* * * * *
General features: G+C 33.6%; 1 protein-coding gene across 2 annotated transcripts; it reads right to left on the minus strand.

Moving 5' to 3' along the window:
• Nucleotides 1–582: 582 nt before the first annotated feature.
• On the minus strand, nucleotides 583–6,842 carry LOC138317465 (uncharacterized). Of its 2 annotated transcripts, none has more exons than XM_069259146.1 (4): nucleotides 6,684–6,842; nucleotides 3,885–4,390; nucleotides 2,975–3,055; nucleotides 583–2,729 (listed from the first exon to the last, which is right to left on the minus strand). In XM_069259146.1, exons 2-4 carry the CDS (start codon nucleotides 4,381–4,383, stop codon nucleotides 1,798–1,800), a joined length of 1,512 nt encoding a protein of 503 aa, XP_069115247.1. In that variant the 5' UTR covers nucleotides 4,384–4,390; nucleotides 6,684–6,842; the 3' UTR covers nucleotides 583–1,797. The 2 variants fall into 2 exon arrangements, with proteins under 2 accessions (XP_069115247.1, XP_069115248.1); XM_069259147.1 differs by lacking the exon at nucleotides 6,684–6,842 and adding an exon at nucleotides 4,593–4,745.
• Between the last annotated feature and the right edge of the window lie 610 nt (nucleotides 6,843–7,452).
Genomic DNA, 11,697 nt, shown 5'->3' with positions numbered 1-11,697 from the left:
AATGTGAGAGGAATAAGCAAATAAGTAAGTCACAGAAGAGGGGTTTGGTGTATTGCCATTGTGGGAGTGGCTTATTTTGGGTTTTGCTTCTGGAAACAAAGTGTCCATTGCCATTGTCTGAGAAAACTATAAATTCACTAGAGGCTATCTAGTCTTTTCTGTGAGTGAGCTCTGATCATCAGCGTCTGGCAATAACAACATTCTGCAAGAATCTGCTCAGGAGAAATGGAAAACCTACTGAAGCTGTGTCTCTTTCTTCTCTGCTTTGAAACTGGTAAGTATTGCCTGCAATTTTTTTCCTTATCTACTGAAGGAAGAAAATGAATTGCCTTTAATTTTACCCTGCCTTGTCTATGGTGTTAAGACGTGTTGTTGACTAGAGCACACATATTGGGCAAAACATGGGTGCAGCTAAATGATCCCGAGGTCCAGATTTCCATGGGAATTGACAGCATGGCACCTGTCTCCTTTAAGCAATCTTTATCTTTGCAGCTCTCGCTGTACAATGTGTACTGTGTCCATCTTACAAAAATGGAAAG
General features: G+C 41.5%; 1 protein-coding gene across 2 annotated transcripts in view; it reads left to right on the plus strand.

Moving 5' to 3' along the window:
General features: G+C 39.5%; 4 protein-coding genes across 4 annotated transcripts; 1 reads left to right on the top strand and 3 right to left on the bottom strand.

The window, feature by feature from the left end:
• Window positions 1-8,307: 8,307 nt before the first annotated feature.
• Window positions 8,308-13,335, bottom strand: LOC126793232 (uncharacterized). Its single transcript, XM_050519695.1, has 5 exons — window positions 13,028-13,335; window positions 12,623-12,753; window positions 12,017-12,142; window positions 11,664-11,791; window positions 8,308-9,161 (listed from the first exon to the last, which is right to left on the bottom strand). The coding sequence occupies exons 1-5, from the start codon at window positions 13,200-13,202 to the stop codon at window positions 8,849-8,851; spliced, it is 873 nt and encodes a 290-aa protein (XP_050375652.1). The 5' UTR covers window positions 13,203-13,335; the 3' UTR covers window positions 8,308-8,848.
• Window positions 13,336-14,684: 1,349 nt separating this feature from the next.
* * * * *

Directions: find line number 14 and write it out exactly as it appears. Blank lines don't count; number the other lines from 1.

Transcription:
• Window positions 13,336-14,684: 1,349 nt separating this feature from the next.